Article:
can't get the image to turn, selfies at the Kremlin

can’t get the image to turn,
selfies at the Kremlin

P.S. you can click on the photos to enlarge them!

Unfortunately, last Sunday was the last day of the incredibly amazing weather here. A sharp 15 degree (Fahrenheit) drop made that very clear on Monday morning. Luckily, Sasha had the great idea of heading to Kranshtadt, a small island on the north end of Petersburg, for the day. The only thing to see there is this church that just recently celebrated its 100th birthday! This church is the naval cathedral of Saint Nicholas (the saint that watches overs sailors and the seas). It is absolutely beautiful! Here are some photos from the excursion 🙂





Everyone who knows me well knows that I turn into a five-year old child when it comes to needles. Blood tests, shots, i.v’s: I hate them all. So, when I was told upon arriving that I would have to take a second HIV test to get my visa extension, I was shaken to say the least. I avoided it as long as I could, but without my visa extension I cannot stay in the country longer than 90 days. (Just a note, Russia requires HIV tests for anyone staying longer than 90 days because there is an incredibly high rate of HIV in the general population and this is a way to stop new cases from entering the country.) Anyways, last week I finally went to get it done. Joined by three other girls from the university we went into an invitro fertilization clinic (of course) to get our blood drawn. Walking through a room of pregnant women, the four foreigners trekked to the back office to sign up and pay. When it was my turn I took my friend Sara into the room and told the nurse that I was very scared and nervous. The entire time I hyperventilated, and the nurse stared at me like I was crazy (what a great experience this was). Needless to say, when I went back for my results both the nurse and the reception laughed at me. Germans say (at least this one German I know told me this :)) that shared pain is half the pain. Maybe since there are 4 of us it was 1/4 of the pain? I would like to think so 🙂 I promise to try and put a new post up once a week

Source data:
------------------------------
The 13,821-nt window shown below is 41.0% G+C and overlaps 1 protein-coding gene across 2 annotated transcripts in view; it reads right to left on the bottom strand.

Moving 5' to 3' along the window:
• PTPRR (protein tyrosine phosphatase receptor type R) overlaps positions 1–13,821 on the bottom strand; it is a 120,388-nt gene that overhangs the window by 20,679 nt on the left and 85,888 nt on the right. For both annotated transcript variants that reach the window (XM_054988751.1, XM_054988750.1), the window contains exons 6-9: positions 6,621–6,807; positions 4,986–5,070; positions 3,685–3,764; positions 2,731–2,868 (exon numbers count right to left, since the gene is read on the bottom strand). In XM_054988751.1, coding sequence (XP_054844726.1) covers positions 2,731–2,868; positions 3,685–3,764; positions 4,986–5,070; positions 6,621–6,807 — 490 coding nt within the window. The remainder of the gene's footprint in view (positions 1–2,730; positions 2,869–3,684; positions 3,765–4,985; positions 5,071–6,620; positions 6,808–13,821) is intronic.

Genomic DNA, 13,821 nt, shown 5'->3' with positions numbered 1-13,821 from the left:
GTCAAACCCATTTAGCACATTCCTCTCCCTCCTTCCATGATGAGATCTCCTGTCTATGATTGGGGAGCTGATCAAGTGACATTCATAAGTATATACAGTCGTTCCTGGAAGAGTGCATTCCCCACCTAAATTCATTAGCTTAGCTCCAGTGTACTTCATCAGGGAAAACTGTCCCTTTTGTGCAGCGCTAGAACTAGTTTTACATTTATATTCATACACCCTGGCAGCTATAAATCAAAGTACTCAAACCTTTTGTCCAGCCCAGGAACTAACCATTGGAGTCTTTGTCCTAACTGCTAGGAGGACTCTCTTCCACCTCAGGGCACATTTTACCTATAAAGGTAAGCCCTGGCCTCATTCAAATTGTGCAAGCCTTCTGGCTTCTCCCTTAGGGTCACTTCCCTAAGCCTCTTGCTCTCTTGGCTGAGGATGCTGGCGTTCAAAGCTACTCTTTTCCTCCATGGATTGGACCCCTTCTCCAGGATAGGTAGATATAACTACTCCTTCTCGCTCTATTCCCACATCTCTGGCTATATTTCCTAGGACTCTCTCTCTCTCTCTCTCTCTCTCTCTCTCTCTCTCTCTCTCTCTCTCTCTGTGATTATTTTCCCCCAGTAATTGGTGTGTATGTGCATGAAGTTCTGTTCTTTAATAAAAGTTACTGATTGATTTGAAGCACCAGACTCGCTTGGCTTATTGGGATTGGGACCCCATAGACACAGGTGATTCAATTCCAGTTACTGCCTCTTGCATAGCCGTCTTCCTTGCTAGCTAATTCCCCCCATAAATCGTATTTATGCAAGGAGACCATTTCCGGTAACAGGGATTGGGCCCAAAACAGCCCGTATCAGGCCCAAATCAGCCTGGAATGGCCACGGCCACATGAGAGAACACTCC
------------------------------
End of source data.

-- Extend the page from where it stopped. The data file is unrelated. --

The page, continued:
(Here is a photo of all of our arms post-blood draw)


In Russian class, I was always taught that if a Russian offers you something it is best to say yes. I learned quickly that even if you say no, you will eventually be eating or drinking whatever you were offered. You might be thinking, why would this be a problem? Well when you’re like me, you choose to say yes to everything out of politeness and don’t make a fuss about it. As I am currently a guest at someone’s apartment, I feel an obligation to take what is given to me with a smile. An example of when it might have been best to say no is the first day I arrived. After an incredibly rough day (think constantly throwing up on a 10 hour flight), my host picked me up at the airport and we continued to drive two hours to get to the apartment. When I arrived I was offered some soup, which I gladly took. Then I heard something about language (I would like to make note that the word for tongue is the same word for language). So I said yes, my language is good. Out comes an entire cow tongue. Yes, I ate cow tongue slices on an incredibly uneasy stomach with a smile on my face. Another example is last night. I was eating some cheese slices and my host mom gave me some bread to eat them with. This bread smelled kinda funny to me (think nail polish and acetone), but I decided to just eat it anyway. Then my host sister took a slice and made a face and said, “this smells like acetone!!” She then turned to me and said, “hell why are you eating this??!” I just laughed and said that it did indeed smell kinda funny. Turns out the bread was rotten. Go me. Politeness, I hope you didn’t make me sick.